Despite the troubled times most ISPs and tech concerns in general appear to
be experiencing, Internet and media behemoth AOL Time Warner Inc. seems to
be weathering the storm better than most, and it was buoyed Wednesday by
first quarter numbers that showed strong growth in subscriptions to the AOL
and Road Runner services as well as online advertising and commerce.
The company Monday reported worldwide subscriptions to the flagship America Online service
surpassed the 29 million mark; it remains the No. 1 ISP in the world many
times over. That number was attained by adding more than 2 million new
subscribers during the company’s first quarter.
While AOL failed to break out numbers for Europe and Latin America, the
company noted, “In addition to strong performance in the U.S., AOL
subscription growth included especially strong gains in Europe and Latin
Additionally, the company boasted that subscribers, on average, are staying
online longer than ever before. The company said average daily usage per AOL
member is now nearly 70 minutes, as opposed to the 64 minutes averaged by
users in the same quarter last year.
In addition, the company said Wednesday that its Road Runner high-speed
cable Internet service added 237,000 subscribers during the quarter,
bringing its total to a healthy 1.2 million subscribers. Meanwhile, AOL’s
economy service, CompuServe 2000, added 286,000 subscribers during the
quarter, bringing its total membership to more than 3 million.
Those numbers likely form the basis of other numbers AOL reported Wednesday
that at first glance seem out of step with the rest of the Internet economy.
The company said its America Online branch experienced year-over-year growth
of 37 percent in its advertising and commerce revenues (Time Warner Cable
topped out at 17 percent growth).
Meanwhile, the company has apparently been capitalizing on the possibilities
that emerged through the merger of AOL and Time Warner. The company said
cross promotion has yielded 1.1 million new Time Inc. magazine subscriptions
through the AOL service since June 2000. The company said it is also selling
Time Warner Cable subscriptions through AOL and acquiring new AOL members
through the distribution of AOL CDs with Time Inc. magazines, though it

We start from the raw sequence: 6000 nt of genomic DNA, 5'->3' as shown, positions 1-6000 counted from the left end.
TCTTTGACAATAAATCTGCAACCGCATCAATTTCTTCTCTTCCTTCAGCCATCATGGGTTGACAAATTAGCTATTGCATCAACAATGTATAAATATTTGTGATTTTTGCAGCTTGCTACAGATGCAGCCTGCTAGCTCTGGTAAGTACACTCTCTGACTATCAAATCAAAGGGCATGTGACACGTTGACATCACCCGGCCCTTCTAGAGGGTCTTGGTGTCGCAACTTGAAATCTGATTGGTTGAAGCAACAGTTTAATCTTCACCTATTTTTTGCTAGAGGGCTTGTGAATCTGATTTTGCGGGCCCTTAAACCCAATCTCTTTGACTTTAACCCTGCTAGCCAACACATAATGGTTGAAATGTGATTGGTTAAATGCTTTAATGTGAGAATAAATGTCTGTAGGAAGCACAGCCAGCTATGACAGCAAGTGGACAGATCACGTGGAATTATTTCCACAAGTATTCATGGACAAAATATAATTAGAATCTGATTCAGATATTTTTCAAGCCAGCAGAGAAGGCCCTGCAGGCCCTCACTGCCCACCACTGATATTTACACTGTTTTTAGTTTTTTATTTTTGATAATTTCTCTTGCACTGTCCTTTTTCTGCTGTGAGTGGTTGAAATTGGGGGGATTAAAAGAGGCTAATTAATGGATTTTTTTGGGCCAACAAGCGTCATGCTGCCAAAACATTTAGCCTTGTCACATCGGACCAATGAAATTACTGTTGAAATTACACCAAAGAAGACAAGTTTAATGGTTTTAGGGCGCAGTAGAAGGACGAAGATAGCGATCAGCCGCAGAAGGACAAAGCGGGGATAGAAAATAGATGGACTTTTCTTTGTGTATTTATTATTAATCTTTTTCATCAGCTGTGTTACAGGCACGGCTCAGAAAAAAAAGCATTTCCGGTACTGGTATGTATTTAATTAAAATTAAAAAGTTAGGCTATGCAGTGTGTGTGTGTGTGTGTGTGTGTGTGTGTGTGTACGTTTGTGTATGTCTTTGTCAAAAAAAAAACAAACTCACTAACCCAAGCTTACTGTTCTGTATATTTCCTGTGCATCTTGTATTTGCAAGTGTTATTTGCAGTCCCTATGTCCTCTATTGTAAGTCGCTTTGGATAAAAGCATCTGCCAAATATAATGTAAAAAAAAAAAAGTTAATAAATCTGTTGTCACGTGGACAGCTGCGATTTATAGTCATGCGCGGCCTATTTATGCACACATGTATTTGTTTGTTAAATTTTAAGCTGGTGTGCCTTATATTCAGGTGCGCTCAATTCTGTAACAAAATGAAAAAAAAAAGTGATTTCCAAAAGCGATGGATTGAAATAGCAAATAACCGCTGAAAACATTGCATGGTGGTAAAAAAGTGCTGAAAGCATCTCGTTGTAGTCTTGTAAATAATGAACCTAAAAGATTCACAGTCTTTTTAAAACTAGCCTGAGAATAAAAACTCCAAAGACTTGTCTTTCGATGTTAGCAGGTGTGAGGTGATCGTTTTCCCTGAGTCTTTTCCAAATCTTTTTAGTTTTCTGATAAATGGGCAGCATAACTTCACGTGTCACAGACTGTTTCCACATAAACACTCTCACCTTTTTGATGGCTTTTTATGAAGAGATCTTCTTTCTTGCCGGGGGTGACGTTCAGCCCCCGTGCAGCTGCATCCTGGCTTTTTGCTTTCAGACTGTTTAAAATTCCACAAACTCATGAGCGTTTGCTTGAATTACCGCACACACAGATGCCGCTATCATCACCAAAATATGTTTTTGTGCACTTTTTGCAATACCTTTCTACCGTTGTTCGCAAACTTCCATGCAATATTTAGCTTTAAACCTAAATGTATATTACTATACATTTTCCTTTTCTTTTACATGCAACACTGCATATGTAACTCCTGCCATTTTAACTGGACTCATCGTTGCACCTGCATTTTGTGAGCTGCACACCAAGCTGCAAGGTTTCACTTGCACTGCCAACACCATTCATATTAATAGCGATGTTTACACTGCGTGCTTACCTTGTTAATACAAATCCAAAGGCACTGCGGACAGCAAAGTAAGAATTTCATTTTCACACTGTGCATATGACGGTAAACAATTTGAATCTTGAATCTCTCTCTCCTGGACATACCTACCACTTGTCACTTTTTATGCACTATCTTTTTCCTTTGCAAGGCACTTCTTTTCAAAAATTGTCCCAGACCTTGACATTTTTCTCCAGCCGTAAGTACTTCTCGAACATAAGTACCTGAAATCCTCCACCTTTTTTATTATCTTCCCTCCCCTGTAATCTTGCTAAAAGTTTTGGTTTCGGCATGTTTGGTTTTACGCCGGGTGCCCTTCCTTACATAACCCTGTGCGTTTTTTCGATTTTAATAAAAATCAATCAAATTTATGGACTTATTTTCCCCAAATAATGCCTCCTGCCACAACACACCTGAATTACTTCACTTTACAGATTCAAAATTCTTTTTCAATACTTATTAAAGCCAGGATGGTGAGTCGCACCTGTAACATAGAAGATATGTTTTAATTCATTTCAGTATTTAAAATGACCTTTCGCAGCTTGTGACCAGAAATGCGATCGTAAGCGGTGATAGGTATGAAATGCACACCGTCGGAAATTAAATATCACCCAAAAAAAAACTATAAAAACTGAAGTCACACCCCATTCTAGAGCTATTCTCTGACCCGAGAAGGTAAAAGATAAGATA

failed to break out numbers in those areas.
AOL said it is also driving “substantially increased” traffic to People,
TIME, Sports Illustrated, Entertainment Weekly, CNN and other branded
content Web sites through AOL, Netscape and other America Online brands.
According to a report from Media Metrix this week, that strategy appears to
be having an effect. Media Metrix said Time Warner sites attracted 23
million unique visitors in March, up 69 percent year-over-year and up 10
percent from February’s total.
“Our businesses are working together as one, unified organization to deliver
shareholder value over the near- and long-term,” said Jerry Levin, chief
executive officer of AOL Time Warner. “We’re aggressively rolling out
next-generation products and services that will fuel continued growth
momentum in our subscription and advertising and commerce businesses. And
we’re continuing to develop high-quality entertainment that expands our
immensely valuable film, video and music libraries. At the same time, we’re
laying the groundwork for truly transformational businesses like digital
music, interactive television and broadband services.”
Levin’s promise was underscored by a deal AOL and Warner Music Group struck
with Bertelsmann, EMI and RealNetworks after the quarter closed. The
companies are developing MusicNet, which they describe as “a groundbreaking
platform for online music subscription services.” AOL said MusicNet is
scheduled to roll out on America Online brands and other distribution
networks later this year.